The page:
Saturday, November 10, 2007
Blogging about a Mearsheimer and Walt lecture a couple of weeks after the fact is a little odd, I know. The atmosphere surrounding this controversial and vaguely filial scholarly pairing usually elicits rapid fire rejoinders (think Alan Dershowitz on the Kennedy School website), easy labels, and point-by-point refutations. In my case, I’ve delayed posting my reaction to the talk Amos and I took in recently at Boalt Hall, Berkeley’s law school, not only because I’m busy, but because I’m rather uncomfortable with the blitz-style polemics one hears from some of M&W’s opponents.
Emotion, not dispassionate, scholarly curiosity, sells these professors’ book -- and prolongs their fifteen minutes of fame. And, frankly, I didn’t walk out of their talk very emotional. (Though the cry of, “Don’t taze me,” from an unruly audience member who was escorted out by the police, and the dark epiphany of a committed Darwinist during Q&A insured that I wasn’t unfazed). Much of what was said was reasonable, and, when young Walt spoke, well reasoned. That the pro-Israel lobby in Washington is a singularly efficacious interest group, with an enormous budget, and access to the inner circles of the Bush administration, isn’t something worth debating. These are the people who were eating at now disgraced – once wildly successful – lobbyist Jack Abramoff’s D.C. restaurant, and, sometimes, from his trough. As a case study in the sociology of the Beltway, The Israel Lobby, will probably read well. Then again, Mearsheimer did accuse the “Lobby” of driving former Rhode Island Senator Lincoln Chafee from office. As Walter Russell Mead points out in an excellent review of the book in Foreign Affairs, these guys tend to display a surprisingly naïve view of the American political system. Chafee was a moderate Republican from the northeast in the age of Karl Rove and Tom Delay, the men who've polarized politics. The evaporating congressional Center pushed him out, not the machinations of pro-Israel hawks!
That particular accusation is one that sexes up, even if it doesn’t strengthen M&W’s message. Moreover, it’s symptomatic of a larger attempt at inflating their story. They’re on much shakier ground as they move from their description and analysis of the “Israel Lobby,” broadly construed, to greater claims about the history of US foreign policy and contemporary international relations – this despite the fact that the two are eminently qualified to discuss those matters. One of their weakest claims has always been that the Israel Lobby got us (Americans) into Iraq. From what I understand, this is a claim that was toned down considerably along the way from article to book, but I still left their lecture utterly confused. The state of Israel and the Lobby – notice the conflation – were “two of the main driving forces” behind the war, they told the crowd in Berkeley. Their evidence? The Israeli population was gung-ho, with polls bearing out their support for the invasion. And the Lobby? Well, they brag – a lot. M&W place an inordinate weight on the boasts of AIPAC, et al., who claim to have had the ear of key neocons in Bush’s inner circle, (this being a major criticism of Mead).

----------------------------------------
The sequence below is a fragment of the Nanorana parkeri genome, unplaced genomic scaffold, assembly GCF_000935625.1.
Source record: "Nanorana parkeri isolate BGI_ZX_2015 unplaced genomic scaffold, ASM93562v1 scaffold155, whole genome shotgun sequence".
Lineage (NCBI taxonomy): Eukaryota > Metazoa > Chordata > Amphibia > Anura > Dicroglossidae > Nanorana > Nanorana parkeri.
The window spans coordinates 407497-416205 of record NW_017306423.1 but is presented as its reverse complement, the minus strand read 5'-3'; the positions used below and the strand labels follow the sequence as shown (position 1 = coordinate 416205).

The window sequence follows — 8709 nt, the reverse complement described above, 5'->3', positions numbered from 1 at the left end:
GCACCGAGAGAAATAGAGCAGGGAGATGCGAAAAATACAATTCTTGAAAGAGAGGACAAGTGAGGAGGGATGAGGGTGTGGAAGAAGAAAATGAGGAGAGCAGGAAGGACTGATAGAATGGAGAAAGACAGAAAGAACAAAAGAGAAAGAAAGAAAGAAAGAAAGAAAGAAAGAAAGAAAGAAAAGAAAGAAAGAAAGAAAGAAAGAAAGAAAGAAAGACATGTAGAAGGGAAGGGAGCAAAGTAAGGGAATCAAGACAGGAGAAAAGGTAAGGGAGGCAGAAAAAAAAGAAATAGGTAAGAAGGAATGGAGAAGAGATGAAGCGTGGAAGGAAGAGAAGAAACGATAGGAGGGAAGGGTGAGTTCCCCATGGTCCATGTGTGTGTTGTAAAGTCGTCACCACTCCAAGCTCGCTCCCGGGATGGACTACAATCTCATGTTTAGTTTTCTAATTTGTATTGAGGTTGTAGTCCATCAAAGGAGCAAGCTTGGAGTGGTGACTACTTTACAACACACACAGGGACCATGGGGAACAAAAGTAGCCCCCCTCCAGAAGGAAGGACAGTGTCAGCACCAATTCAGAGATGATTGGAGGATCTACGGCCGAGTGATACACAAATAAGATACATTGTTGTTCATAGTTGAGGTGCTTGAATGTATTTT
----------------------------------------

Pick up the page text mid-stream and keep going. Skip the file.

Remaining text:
Thankfully, in my opinion, the whims of the Israeli populace, in search of their psychological reprieve, and the puffed-up ambitions of a few Washington lobbyists aren’t enough to produce the greatest foreign policy disaster in American history. This country is having a hell of a time facing up to the debacle of Iraq. With so many culpable, it’s shocking how few are owning up. Those responsible are not just those who cheered on, nor only those who gave the Administration a pass out of political cowardice, but all those who lay down because they thought it would be easy. The most disheartening thing about M&W’s book is that it offers all these people amnesty, the comfort of a villain with real agency. AIPAC took us to war, not the Hillary Clinton’s of the world or the average American. We didn’t do it! Cindy Sheehan’s cry of, “My son died in Iraq for Israel” gets an academic imprimatur.
Finally, and here I’m indebted to a real political scientist, Asaf, M&W came off a bit disingenuous in their claim to be undermining with this book years of work that advanced “realist” theories of international relations. For Mearsheimer, this was something of a punch line: our book discredits us! In a way, the profs provide here an answer to the question, “Why this issue?” They didn’t take it on out of malice. They have no axe to grind. The absurdity of the matter is self-evident. According to realist orthodoxy, as I understand it, states operate rationally, and the United States, in the case of its relationship with Israel, has long been acting like an entirely irrational player in the world system. I don’t think M&W risk losing many realist diehards with this book. On the contrary, this is what Greek rhetoricians called auxesis – amplification. In a world of rational relationships this irrational alliance has no place. The most important challenge of M&W’s serious critics thus won’t be stubbornly making “the case for Israel,” but making anew the case American-Israeli cooperation in a brave, scary new world.